Can Universities Make Sure That Drugs Based On Their Research Are Licensed Reasonably?

from the probably-not dept

Joseph Franklin has written about how a group of universities have agreed to some basic principles (pdf) about providing drugs to developing nations at reasonable costs (or even free) in the interest of better global healthcare. However, Franklin wonders how well this will work in practice, and why it should only apply to developing nations, and not domestically as well. It's an interesting question, made more complicated by the fact that many drugs have their research started at universities -- frequently backed by government money -- but are later taken over by pharmaceutical companies who have no interest in such principles. I tend to think that such "principles" are nice to speak about, but are rarely effective in actually creating change. I would think that a much stronger argument is showing the economic benefits in keeping people alive. If you could rid some developing nations of certain diseases, you'd be able to open up vast new markets for other industries. Hell, imagine if you could get companies in other industries (food, clothing, transportation, etc.) to pay for drugs for the poor in developing nations, knowing that keeping them healthy will help those nations build their economy so they can start purchasing the same food, clothing and transportation...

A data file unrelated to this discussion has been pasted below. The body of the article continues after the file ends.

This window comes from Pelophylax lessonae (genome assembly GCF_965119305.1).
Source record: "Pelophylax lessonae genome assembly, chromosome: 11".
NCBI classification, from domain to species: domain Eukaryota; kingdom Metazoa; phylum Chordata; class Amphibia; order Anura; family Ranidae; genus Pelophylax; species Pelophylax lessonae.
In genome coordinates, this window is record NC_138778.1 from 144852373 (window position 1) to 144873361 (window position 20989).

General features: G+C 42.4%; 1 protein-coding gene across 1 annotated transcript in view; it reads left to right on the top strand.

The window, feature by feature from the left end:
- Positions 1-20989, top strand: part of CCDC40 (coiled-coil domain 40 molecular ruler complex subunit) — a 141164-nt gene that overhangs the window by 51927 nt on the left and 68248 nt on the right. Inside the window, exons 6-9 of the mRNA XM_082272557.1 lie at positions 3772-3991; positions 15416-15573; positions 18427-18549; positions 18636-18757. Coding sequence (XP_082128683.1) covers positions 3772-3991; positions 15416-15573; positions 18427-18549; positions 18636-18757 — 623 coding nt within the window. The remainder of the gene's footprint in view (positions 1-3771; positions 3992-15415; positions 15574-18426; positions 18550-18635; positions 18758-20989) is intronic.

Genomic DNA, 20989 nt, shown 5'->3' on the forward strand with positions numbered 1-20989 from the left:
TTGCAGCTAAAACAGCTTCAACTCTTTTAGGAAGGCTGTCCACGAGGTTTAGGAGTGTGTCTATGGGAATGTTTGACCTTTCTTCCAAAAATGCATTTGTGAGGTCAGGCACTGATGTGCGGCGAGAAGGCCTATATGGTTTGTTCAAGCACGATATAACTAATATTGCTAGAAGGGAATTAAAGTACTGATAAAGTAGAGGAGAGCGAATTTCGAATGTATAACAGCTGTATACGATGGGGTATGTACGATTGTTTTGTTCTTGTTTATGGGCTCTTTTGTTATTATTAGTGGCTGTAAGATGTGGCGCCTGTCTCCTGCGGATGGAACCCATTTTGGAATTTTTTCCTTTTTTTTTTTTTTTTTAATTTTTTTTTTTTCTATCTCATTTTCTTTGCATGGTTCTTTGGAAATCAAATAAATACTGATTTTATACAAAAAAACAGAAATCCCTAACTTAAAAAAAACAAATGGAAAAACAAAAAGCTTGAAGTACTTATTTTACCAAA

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Filed Under: developing nations, drugs, licenses, patents, universities


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  1. identicon
    Lawrence D'Oliveiro, 25 Nov 2009 @ 1:51am

    “Enlightened” Self-Interest?

    As far as companies are concerned, the “economic benefits” in keeping people alive are directly related to their purchasing power. That’s why almost nothing has been spent on diseases like tuberculosis and malaria, which kill millions every year, while billions go into drugs like Viagra, even though nobody ever died from the inability to get a stiff cock. It’s because all those deaths are of poor people in the Third World who have essentially no discretionary income anyway.

    Sure, you could say in the long term, if those poor people can stay alive and build up their economies to the point that they become affluent and able to spend money on your products, then surely there’s benefit to you. But that’s long-term thinking, which companies are inherently incapable of.

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